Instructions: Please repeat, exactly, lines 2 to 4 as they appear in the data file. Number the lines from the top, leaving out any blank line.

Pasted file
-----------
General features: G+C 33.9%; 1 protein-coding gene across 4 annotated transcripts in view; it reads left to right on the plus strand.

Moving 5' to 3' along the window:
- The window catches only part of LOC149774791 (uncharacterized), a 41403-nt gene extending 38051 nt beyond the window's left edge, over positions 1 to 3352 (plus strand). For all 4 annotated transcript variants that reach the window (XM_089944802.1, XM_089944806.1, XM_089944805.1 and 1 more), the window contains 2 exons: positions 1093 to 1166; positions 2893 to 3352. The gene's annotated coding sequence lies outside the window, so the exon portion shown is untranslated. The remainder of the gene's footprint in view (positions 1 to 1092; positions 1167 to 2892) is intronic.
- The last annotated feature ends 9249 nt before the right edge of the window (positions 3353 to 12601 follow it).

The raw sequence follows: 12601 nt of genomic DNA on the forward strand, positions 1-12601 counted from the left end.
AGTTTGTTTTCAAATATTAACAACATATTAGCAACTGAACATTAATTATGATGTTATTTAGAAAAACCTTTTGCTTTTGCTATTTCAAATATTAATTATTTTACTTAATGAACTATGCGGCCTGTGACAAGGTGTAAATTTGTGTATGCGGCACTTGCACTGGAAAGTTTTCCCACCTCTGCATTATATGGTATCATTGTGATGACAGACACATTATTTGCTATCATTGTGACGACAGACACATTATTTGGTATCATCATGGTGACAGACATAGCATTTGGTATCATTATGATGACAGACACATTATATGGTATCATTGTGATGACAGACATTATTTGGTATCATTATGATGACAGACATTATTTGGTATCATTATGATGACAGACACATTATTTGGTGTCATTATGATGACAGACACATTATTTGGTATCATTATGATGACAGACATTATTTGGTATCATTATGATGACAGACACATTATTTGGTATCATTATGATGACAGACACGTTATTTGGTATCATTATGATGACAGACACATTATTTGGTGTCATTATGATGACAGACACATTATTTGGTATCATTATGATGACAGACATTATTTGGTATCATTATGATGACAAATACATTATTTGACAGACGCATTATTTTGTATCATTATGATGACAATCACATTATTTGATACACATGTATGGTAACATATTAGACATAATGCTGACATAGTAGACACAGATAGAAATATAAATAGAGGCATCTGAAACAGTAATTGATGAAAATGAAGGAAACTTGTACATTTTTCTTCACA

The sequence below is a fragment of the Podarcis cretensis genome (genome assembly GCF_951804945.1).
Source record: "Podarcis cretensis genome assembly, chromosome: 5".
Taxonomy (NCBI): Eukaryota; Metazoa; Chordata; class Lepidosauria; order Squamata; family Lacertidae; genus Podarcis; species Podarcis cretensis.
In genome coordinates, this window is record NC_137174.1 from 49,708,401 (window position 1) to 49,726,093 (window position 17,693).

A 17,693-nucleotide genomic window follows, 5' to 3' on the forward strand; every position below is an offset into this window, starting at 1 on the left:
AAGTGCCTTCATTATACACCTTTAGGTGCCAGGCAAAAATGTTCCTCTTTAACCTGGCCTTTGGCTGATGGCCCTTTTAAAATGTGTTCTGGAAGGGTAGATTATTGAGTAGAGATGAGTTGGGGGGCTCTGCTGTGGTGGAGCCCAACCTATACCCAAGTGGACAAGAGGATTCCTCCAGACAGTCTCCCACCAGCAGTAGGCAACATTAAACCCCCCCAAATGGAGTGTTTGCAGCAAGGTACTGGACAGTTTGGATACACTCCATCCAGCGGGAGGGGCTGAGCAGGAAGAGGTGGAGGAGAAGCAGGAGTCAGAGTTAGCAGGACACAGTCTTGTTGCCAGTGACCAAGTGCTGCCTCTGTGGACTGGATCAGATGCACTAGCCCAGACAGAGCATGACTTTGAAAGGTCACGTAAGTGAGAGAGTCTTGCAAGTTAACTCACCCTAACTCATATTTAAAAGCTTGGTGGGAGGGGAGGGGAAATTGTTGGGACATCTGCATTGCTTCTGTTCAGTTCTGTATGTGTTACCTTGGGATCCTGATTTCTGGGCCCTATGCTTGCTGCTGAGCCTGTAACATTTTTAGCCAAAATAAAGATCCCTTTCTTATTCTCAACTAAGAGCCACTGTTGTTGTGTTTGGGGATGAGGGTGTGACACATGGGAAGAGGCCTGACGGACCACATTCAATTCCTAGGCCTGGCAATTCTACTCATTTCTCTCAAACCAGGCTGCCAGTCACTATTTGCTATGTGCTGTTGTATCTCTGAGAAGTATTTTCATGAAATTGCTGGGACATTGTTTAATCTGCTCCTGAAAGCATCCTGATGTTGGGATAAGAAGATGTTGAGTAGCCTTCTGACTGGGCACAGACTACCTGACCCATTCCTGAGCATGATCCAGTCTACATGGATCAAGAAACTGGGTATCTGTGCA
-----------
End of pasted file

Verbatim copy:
Moving 5' to 3' along the window:
- The window catches only part of LOC149774791 (uncharacterized), a 41403-nt gene extending 38051 nt beyond the window's left edge, over positions 1 to 3352 (plus strand). For all 4 annotated transcript variants that reach the window (XM_089944802.1, XM_089944806.1, XM_089944805.1 and 1 more), the window contains 2 exons: positions 1093 to 1166; positions 2893 to 3352. The gene's annotated coding sequence lies outside the window, so the exon portion shown is untranslated. The remainder of the gene's footprint in view (positions 1 to 1092; positions 1167 to 2892) is intronic.
- The last annotated feature ends 9249 nt before the right edge of the window (positions 3353 to 12601 follow it).